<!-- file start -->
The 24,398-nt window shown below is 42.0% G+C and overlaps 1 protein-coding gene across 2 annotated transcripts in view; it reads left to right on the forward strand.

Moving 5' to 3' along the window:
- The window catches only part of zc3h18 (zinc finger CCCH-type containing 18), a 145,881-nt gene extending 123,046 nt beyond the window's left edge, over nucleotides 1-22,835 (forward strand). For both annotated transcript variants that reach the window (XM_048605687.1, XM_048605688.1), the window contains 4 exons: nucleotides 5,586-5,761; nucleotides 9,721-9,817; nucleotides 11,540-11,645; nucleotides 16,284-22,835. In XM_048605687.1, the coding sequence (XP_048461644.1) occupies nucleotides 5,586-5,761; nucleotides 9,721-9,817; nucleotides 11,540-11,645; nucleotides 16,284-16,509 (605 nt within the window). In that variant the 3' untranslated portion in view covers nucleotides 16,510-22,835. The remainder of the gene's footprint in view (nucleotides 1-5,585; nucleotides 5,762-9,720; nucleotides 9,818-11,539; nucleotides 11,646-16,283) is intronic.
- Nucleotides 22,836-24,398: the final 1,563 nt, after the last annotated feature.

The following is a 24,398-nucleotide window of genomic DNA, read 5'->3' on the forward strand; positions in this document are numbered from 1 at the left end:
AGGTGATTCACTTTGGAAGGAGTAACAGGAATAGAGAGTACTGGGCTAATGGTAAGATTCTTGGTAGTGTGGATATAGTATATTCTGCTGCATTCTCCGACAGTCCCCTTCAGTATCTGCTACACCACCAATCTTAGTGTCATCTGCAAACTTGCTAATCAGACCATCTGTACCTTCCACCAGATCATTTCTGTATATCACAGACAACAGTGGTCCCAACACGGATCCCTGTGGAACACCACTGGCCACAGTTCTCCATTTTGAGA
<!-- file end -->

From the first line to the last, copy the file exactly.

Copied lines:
The 24,398-nt window shown below is 42.0% G+C and overlaps 1 protein-coding gene across 2 annotated transcripts in view; it reads left to right on the forward strand.

Moving 5' to 3' along the window:
- The window catches only part of zc3h18 (zinc finger CCCH-type containing 18), a 145,881-nt gene extending 123,046 nt beyond the window's left edge, over nucleotides 1-22,835 (forward strand). For both annotated transcript variants that reach the window (XM_048605687.1, XM_048605688.1), the window contains 4 exons: nucleotides 5,586-5,761; nucleotides 9,721-9,817; nucleotides 11,540-11,645; nucleotides 16,284-22,835. In XM_048605687.1, the coding sequence (XP_048461644.1) occupies nucleotides 5,586-5,761; nucleotides 9,721-9,817; nucleotides 11,540-11,645; nucleotides 16,284-16,509 (605 nt within the window). In that variant the 3' untranslated portion in view covers nucleotides 16,510-22,835. The remainder of the gene's footprint in view (nucleotides 1-5,585; nucleotides 5,762-9,720; nucleotides 9,818-11,539; nucleotides 11,646-16,283) is intronic.
- Nucleotides 22,836-24,398: the final 1,563 nt, after the last annotated feature.

The following is a 24,398-nucleotide window of genomic DNA, read 5'->3' on the forward strand; positions in this document are numbered from 1 at the left end:
AGGTGATTCACTTTGGAAGGAGTAACAGGAATAGAGAGTACTGGGCTAATGGTAAGATTCTTGGTAGTGTGGATATAGTATATTCTGCTGCATTCTCCGACAGTCCCCTTCAGTATCTGCTACACCACCAATCTTAGTGTCATCTGCAAACTTGCTAATCAGACCATCTGTACCTTCCACCAGATCATTTCTGTATATCACAGACAACAGTGGTCCCAACACGGATCCCTGTGGAACACCACTGGCCACAGTTCTCCATTTTGAGA